People aren’t reading this brief for its legal analysis, though. They’re reading it for the snark. The entire brief is sarcastic, but some parts are more sarcastic than others:

On June 18, 2017, Defendant Home Box Office, Inc. aired an episode of “Last Week Tonight with John Oliver,” a satirical news program about current events. The main topic discussed in the episode was coal. Apparently because Plaintiffs’ delicate sensibilities were offended, they clutched their pearls and filed this suit.


Bob Murray thinks John Oliver was mean to him, and he doesn’t want him to be mean again. While that is sad for Bob Murray, it is unconstitutional for a court to order such relief. With Plaintiffs’ request for a (1) prior restraint (2) that is a content-based restriction (3) on a matter of public concern (4) related to a public figure, they have really hit the protected speech jackpot!


Plaintiffs argue that Defendants will use their “unique powers” to “access . . . millions of West Virginians, to bias the potential jurors who will determine their fate.” Pl’s Mem. at 3. (These special powers must include magic, as West Virginia has under 2 million residents.)

The entire introduction (including to heading) to Section III is brutal:

III. Anyone Can Legally Say “Eat Shit, Bob!”

This case is beyond meritless. It is offensive to the very ideals of free speech embodied in the First Amendment. The fact that Plaintiffs filed this case is ridiculous enough; but, to pour gasoline on the fire, plaintiffs’ counsel has also filed a motion asking the court to make John Oliver not say mean things about him anymore. See Pl.’s Mot. [Docket 1-1]. It is frankly shocking that Plaintiffs were able to find attorneys willing to file a lawsuit that is so obviously unconstitutional.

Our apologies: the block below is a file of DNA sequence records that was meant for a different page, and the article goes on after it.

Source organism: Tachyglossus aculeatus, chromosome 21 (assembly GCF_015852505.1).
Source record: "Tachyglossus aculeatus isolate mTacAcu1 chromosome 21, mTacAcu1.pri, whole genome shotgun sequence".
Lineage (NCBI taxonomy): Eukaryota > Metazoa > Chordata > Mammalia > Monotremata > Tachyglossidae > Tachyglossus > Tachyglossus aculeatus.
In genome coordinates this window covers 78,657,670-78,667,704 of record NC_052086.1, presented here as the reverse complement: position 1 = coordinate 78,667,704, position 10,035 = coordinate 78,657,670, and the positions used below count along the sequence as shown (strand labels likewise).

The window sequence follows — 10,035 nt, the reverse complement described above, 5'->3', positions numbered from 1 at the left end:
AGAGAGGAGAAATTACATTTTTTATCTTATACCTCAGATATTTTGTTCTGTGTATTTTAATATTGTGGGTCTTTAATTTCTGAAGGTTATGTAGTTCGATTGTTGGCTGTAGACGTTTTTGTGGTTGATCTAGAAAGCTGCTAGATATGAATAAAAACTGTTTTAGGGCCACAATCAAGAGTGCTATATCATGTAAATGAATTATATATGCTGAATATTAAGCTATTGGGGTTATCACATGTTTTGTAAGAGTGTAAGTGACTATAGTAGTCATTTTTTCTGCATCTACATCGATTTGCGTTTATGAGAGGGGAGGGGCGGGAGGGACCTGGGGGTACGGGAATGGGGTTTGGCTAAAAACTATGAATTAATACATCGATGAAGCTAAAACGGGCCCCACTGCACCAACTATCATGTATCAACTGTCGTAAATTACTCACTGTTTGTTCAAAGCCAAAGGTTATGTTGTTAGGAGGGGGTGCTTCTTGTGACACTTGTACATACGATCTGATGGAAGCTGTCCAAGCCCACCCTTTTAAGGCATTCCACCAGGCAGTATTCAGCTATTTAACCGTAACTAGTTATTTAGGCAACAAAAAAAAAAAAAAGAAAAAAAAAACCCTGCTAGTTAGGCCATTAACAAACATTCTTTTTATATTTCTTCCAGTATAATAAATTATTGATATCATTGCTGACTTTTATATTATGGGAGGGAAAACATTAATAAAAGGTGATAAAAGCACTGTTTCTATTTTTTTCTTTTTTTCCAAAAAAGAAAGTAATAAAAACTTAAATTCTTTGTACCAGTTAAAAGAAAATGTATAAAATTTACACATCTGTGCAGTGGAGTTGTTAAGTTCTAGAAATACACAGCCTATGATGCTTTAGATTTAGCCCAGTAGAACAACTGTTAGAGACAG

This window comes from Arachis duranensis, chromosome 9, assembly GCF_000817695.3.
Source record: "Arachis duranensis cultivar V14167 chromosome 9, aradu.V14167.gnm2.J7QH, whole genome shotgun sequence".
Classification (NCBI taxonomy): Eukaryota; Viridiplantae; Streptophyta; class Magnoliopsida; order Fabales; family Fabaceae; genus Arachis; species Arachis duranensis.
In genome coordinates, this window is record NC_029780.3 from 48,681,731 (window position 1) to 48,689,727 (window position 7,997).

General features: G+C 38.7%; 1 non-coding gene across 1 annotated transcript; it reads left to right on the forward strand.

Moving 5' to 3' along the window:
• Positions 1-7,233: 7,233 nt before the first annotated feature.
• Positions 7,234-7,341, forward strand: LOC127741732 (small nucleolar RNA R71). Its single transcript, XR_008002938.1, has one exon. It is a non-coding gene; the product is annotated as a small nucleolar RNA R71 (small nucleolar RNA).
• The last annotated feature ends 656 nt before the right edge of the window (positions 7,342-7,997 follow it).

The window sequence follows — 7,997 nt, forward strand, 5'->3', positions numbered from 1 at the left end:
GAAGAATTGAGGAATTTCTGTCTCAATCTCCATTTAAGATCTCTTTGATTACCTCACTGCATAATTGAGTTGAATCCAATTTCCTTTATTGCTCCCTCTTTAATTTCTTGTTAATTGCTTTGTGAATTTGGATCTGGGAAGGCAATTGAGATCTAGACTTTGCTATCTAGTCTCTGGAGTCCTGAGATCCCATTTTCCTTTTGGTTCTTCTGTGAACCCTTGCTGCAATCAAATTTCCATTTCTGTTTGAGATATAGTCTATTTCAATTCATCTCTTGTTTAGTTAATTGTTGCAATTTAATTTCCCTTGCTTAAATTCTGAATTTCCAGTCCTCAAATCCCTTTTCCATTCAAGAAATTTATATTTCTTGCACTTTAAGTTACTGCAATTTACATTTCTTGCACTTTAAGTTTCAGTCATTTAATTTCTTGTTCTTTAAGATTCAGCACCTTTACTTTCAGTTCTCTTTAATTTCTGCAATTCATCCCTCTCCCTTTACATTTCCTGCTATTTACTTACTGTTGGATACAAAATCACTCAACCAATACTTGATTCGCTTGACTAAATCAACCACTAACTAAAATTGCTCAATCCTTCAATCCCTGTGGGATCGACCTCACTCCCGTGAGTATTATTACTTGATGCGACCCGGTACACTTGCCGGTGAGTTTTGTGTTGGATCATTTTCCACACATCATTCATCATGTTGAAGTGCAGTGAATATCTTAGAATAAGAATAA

It is apt that one of Plaintiffs’ objections to the show is about a human-sized squirrell named Mr. Nutterbutter, because this case is nuts. Which also begs the question: is Mr. Nutterbutter one of the 50 Doe Defendants included in this action?

And, finally, the inclusion of the side-by-side photo of Austin Powers’ Dr. Evil and Bob Murray further highlights the perceived ridiculousness of the suit:

My thoughts

Overall, I think this brief generally works in this case because (1) it’s an ACLU amicus brief; (2) Oliver himself is a comedian who relies heavily on satire; and (3) the suit appears frivolous. I find it mildly funny, but that's probably because I like John Oliver and agree with the ACLU that the lawsuit has no merit.

Would I have filed this brief on behalf of an amicus? Probably not, at least not without dialing back the snark substantially and dialing up the concrete analysis.

Would I have filed this brief on behalf of a party? Never.

Would I recommend this brief to law students or young lawyers as an excellent example of advocacy? No, but that doesn’t mean the brief isn’t a good learning tool—it does some things well.

I think we should all remember that the ACLU has an agenda, and the style and tone of this brief appear to advance that agenda. I doubt the ACLU intended for the brief to be a serious piece of legal advocacy—the ACLU is attempting to advance its position in a lighthearted way. 

While the brief was written in support of a party to the litigation, I suspect it was also filed for other purposes, including raising the ACLU-WV’s profile and increasing donations for the organization. I also suspect that people inclined to donate to the ACLU will find it funny, so I think this brief will advance those goals.